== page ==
Avital Grinberg, who, in her capacity as President of EUJS, is filing the complaint:

“Twitter has betrayed our trust. By allowing hateful content to spread, the company fails to protect users, and Jews in particular. What starts online, does not end there. Twitter cultivates real hate and violence, and as such, disregards our democratic values. For young people, engagement also means to commit and express themselves online. If Jews are forced out of the virtual space due to antisemitism and digital violence, Jewish life will become invisible in a place that is relevant to society. We will no longer tolerate this! Remembrance of the Shoah must not be merely expressed through emotional speeches, but also through clear positions, resolute action and protective laws. This lawsuit is the response of resilient Jews to the failure of Twitter and the rule of law.”

In its Rules and Policies, the American social media platform assures that it will not tolerate hatred and violence. The corresponding Hateful conduct policy states that Twitter is “committed to combating abuse motivated by hatred, prejudice or intolerance, particularly abuse that seeks to silence the voices of those that have been historically marginalised”. In addition, the Abusive behaviour policy states that Twitter prohibits content “that denies that mass murder or other mass casualty events took place”, including, among other things, “events like the Holocaust”. When registering an account, users agree to these Rules and Policies – confident that the company guarantees adherence to these guidelines.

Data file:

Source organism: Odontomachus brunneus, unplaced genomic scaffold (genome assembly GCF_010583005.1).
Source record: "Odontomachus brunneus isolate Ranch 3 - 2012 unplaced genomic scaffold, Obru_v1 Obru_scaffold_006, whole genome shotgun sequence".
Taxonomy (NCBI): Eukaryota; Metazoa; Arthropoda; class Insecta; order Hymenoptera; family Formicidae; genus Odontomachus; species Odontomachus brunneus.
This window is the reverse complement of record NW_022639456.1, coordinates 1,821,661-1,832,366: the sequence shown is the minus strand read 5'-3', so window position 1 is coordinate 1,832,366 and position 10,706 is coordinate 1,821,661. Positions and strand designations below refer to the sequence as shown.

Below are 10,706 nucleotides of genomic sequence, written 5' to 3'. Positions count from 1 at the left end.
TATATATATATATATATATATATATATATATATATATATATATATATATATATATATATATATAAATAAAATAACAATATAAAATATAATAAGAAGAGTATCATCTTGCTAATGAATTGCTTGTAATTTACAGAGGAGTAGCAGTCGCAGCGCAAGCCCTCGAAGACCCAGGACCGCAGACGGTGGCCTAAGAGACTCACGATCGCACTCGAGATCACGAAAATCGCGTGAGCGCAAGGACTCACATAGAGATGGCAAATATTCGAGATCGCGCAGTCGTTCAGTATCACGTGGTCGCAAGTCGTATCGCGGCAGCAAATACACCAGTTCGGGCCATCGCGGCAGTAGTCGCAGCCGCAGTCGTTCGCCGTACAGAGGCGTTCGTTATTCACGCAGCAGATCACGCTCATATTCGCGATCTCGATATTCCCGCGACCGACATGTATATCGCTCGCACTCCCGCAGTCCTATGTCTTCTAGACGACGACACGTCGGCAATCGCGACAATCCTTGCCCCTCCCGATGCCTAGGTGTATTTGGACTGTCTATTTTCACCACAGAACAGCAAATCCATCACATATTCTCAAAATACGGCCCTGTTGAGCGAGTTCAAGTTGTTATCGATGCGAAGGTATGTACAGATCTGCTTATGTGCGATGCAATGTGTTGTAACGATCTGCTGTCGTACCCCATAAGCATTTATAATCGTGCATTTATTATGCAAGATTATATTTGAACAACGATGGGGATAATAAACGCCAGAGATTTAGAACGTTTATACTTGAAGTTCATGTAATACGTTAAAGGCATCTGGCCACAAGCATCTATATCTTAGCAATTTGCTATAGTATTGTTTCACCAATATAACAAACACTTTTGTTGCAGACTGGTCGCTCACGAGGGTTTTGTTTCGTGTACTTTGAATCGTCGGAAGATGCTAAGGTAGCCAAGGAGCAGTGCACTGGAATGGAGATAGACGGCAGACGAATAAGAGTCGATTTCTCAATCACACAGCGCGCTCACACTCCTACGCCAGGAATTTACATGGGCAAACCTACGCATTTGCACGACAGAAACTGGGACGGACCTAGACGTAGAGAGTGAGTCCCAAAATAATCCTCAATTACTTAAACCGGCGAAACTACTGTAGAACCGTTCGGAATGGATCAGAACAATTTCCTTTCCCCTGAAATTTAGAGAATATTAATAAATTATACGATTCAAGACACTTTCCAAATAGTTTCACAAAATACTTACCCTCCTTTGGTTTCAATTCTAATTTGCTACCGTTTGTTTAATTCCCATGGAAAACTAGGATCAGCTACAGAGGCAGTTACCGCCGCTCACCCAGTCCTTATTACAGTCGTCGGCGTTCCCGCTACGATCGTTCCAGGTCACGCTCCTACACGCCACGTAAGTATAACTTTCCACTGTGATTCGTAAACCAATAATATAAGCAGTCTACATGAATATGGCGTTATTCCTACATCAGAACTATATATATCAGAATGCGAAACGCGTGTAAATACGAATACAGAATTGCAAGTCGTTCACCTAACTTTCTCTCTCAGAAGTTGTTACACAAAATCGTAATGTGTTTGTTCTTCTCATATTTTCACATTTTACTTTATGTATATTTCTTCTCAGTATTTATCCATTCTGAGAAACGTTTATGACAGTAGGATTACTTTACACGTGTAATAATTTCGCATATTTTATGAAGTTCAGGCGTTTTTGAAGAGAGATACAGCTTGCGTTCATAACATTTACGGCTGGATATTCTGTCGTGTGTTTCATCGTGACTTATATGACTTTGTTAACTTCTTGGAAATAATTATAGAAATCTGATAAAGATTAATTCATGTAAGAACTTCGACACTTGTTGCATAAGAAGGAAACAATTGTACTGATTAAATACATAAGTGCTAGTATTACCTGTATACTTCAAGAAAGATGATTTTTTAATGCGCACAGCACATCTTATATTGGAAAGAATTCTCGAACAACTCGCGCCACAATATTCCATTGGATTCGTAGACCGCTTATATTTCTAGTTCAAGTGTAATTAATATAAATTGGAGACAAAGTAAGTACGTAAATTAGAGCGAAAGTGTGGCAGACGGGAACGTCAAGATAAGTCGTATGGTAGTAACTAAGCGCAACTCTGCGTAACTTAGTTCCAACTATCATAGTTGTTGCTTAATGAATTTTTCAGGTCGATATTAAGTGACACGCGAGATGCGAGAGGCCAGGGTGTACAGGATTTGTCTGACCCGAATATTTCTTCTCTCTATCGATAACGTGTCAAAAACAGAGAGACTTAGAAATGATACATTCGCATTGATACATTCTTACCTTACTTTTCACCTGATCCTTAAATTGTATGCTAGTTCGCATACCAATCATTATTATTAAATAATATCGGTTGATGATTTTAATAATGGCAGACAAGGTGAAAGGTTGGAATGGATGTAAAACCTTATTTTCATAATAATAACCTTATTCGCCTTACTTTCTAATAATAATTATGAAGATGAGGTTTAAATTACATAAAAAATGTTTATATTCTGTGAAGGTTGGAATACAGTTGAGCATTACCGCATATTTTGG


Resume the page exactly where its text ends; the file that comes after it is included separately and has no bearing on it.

But the reality is different: While the Rules and Policies leave considerable scope for Twitter when it comes to the removal of content, for the users they mean mere, vague declarations of intent. After Elon Musk’s takeover of the platform, the company repeatedly hit the headlines with arbitrary decisions concerning the restoration of blocked accounts2 and the dramatic reduction of staff in moderator teams3

Josephine Ballon, Head of Legal at HateAid:

“We’ve put the control over the public discourse on the internet into the hands of private companies and investors. Twitter assures it won’t tolerate violence on its platform. Users have to be able to rely on that. But in practice, we see the opposite happening: illegal content is at best removed in arbitrary and untransparent ways. This must finally change. Twitter owes us a communication platform where we can move freely and without fear of hatred and agitation.”

This landmark case will, for the first time, provide a legal clarification of whether social networks, despite the non-committal wording of their Terms of Service, have the obligation to implement their own rules in order to protect their users. Should the Berlin District Court support the argument put forward by HateAid and EUJS, it would greatly improve the protection of users. This applies, in particular, to cases of incitement to violence where users aren’t personally affected. To date there are no legal means to take action against non-deletion of content that contains sedition. The only option is to file a complaint with the Federal Office of Justice in Germany as the responsible supervisory authority. But even then, a fine could only be imposed if there was proof of a systematic failure. This has not happened since the Network Enforcement Act came into effect.